ROBBERY BY SUDDEN SNATCHING
By Florida Statute 812.131, Robbery by Sudden Snatching means:
“means the taking of money or other property from the victim’s person, with intent to permanently or temporarily deprive the victim or the owner of the money or other property, when, in the course of the taking, the victim was or became aware of the taking.”
A key difference between this and Robbery (link) is that the victim becomes aware of the taking.
In order to satisfy this definition, it is not necessary to show that:
(a) The offender used any amount of force beyond that effort necessary to obtain possession of the money or other property; or
(b) There was any resistance offered by the victim to the offender or that there was injury to the victim’s person.
If in the course of committing the robbery by sudden snatching, the offender carried a firearm or other deadly weapon, the crime is a felony of the second degree.
If in the course of committing the robbery by sudden snatching, the offender carried no firearm, deadly weapon, or other weapon, it is a felony of the third degree.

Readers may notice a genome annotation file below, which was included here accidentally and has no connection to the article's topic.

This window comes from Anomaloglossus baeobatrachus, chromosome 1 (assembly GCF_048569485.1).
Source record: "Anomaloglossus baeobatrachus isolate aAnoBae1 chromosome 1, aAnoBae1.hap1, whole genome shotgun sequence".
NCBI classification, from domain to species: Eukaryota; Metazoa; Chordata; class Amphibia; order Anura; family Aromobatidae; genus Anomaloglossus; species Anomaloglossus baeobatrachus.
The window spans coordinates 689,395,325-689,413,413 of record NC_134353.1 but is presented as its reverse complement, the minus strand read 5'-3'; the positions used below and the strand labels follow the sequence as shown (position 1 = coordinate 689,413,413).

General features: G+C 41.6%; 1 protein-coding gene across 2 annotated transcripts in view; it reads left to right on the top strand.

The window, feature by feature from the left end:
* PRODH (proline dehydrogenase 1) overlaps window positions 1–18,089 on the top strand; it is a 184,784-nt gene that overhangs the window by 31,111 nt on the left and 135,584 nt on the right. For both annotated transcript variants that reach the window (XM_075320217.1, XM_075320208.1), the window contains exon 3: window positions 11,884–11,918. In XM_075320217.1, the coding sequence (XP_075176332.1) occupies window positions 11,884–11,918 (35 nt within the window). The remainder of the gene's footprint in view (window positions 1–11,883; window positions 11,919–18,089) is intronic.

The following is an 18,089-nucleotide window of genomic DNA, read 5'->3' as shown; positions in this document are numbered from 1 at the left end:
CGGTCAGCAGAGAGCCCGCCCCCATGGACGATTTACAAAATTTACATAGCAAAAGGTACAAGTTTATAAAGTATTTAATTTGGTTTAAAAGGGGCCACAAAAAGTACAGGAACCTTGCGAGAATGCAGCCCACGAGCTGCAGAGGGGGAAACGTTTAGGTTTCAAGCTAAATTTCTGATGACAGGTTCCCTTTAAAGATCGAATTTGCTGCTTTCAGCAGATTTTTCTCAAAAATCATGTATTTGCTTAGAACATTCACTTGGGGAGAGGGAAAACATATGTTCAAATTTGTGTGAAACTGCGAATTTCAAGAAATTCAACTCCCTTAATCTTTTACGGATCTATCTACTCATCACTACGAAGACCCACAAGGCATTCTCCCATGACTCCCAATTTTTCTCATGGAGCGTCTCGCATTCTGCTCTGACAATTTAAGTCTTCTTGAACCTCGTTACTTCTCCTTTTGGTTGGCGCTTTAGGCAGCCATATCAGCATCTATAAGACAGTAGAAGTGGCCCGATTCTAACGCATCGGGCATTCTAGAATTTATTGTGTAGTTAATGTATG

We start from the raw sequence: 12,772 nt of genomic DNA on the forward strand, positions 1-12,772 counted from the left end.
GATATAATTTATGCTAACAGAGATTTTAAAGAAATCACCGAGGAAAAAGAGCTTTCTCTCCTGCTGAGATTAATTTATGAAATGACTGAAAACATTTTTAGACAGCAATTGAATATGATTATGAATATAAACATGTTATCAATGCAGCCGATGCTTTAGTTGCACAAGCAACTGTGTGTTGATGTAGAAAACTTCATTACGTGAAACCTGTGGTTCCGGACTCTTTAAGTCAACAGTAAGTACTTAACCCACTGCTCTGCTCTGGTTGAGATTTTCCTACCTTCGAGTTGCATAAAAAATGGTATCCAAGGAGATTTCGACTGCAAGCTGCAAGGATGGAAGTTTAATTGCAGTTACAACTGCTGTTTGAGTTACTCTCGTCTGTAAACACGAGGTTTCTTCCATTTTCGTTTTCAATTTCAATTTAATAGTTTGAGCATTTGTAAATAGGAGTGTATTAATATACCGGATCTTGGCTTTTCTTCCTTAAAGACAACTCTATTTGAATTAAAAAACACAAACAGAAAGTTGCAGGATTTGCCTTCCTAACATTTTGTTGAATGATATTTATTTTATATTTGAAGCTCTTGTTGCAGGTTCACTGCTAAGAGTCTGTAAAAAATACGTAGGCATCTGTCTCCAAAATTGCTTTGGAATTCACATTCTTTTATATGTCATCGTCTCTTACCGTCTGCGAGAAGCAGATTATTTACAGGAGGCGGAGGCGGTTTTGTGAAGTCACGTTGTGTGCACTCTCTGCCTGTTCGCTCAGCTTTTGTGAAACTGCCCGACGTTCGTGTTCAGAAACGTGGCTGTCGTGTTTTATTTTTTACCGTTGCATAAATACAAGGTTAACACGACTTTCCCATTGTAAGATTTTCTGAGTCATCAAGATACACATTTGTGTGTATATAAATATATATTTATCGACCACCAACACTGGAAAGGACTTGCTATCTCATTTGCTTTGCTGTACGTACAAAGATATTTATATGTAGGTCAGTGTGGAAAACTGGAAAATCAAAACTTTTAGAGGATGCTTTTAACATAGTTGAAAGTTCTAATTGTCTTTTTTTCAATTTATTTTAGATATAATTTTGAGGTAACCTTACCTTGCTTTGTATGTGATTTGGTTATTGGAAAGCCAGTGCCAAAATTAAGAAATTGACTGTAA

Up to 5 years in prison; or
5 years of probation; and
Different defenses are available depending on the facts of the case, however, not every case will have a defense. The defenses can be legal or factual in nature such as:
Lawfully owned the item
Robbery by Sudden Snatching is taken very serious by prosecutors because essentially the victim was present from the crime and can be traumatized. Do not confuse Robbery by Sudden Snatching with Robbery as the two have different meaning and penalties. Make sure you hire a criminal defense firm that knows the consequences and has the experience to put you in the best position.